FORGE is widely viewed as the national expert on transgender trauma and violence. Founded in 1994, FORGE's work has evolved from general support of transgender individuals and loved ones to incorporating the Transgender Aging Network in 2000 to extensively focusing on anti-violence issues since 2004. FORGE has been federally funded since 2009 to provide training and technical assistance to victim service professionals on how to better serve transgender survivors of sexual assault, domestic violence, stalking, dating violence, and hate crimes, and to provide direct services to transgender survivors of sexual assault. It is also a partner in the federally funded National Resource Center on LGBT Aging, funded through the Administration on Aging.
FORGE is an active member of the National Coalition of Anti-Violence Programs, the New Beginnings Initiative working on federal LGBT improvements, and the LGBT Aging Roundtable. It actively partners with other anti-violence agencies, statewide coalitions, and transgender/LGBT organizations to enhance the collective work of reducing violence and harm against transgender individuals and improving the cultural competency of professionals working with transgender victims. FORGE maintains a rich selection of free online trainings, fact sheets, publications, and other materials on its Web site.
Multidisciplinary Advisory Council
FORGE is grateful to the dedicated professionals across the country who served on the Multidisciplinary Advisory Council, which reviewed early drafts of some portions of this guide:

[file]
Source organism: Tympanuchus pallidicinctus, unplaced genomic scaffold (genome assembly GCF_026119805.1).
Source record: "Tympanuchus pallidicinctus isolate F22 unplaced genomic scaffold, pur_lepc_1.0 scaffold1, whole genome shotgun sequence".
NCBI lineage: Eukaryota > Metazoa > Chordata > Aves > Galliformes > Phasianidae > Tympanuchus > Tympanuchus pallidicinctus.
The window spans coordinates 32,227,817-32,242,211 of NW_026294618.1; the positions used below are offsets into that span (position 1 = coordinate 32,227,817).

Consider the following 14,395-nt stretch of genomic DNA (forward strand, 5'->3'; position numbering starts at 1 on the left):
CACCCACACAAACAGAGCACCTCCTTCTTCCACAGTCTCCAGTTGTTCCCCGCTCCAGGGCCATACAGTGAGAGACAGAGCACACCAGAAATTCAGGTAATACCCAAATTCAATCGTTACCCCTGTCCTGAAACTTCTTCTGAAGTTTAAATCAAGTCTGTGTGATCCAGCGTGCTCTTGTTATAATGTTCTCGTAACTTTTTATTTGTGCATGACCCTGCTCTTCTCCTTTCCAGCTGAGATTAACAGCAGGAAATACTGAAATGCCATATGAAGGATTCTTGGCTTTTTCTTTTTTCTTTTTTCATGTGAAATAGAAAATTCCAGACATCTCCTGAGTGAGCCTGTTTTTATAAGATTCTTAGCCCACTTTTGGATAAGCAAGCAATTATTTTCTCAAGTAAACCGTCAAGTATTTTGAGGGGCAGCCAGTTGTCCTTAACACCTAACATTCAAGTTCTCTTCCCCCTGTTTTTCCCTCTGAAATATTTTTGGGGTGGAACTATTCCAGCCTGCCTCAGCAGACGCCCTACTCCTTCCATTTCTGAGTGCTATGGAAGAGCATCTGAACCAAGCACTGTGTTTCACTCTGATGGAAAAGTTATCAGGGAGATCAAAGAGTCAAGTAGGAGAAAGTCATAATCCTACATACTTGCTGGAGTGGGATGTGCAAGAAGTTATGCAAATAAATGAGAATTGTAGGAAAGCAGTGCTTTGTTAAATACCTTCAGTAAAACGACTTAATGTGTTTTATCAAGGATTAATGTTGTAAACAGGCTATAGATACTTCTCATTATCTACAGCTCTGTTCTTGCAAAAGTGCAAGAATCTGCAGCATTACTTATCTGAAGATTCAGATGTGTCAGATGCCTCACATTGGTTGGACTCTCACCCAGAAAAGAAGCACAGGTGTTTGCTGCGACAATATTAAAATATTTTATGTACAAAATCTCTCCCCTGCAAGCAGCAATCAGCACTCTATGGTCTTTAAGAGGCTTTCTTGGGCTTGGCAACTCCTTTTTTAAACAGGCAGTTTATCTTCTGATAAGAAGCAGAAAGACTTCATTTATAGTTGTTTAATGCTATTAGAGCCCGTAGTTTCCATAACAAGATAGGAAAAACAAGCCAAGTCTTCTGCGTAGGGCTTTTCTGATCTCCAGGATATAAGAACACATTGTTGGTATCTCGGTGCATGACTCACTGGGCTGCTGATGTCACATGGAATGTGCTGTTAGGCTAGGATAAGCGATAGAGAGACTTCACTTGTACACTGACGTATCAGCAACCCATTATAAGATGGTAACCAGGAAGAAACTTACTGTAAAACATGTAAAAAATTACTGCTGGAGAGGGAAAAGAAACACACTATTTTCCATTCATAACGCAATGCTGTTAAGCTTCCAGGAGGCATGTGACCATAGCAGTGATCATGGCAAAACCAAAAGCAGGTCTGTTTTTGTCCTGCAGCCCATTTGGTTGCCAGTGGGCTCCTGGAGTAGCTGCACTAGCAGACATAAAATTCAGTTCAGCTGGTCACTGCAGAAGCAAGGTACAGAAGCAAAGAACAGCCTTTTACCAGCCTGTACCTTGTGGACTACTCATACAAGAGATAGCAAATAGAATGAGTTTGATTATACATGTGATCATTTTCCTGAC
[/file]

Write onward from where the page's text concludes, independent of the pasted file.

FORGE is also grateful to the hardworking consultants who made sure its data were accurately analyzed, cited, edited, inclusive, and culturally sensitive:
Demonstration project sites
FORGE is indebted to the four demonstration sites also funded under this project, which provided it with deeper insight into the challenging issues of working with transgender victims of sexual violence and which continue to work diligently to improve service provision and healing for survivors within their communities. The four communities are
Survivors and providers
This guide would not be possible without the thousands of transgender survivors and loved ones who courageously shared their stories and experiences and the hundreds of victim service providers who reached out for technical assistance or shared their challenges and successes in working with transgender victims.
Office for Victims of Crime
FORGE is grateful to OVC staff for their dedication to improving the respectful, competent treatment of transgender survivors of sexual assault and for the funding needed to develop this guide. FORGE particularly wants to thank
This product was supported by cooperative agreement 2009SZB9K003, awarded by the Office for Victims of Crime, Office of Justice Programs, U.S. Department of Justice. The opinions, findings, and conclusions or recommendations expressed in this product are those of the contributors and do not necessarily represent the official position or policies of the U.S. Department of Justice.
The Office of Justice Programs (OJP) provides federal leadership in developing the Nation's capacity to prevent and control crime, administer justice, and assist victims. OJP has six components: the Bureau of Justice Assistance; the Bureau of Justice Statistics; the National Institute of Justice; the Office of Juvenile Justice and Delinquency Prevention; the Office for Victims of Crime; and the Office of Sex Offender Sentencing, Monitoring, Apprehending, Registering, and Tracking. More information about OJP can be found on its Web site.
U.S. Department of Justice
Office of Justice Programs
Office for Victims of Crime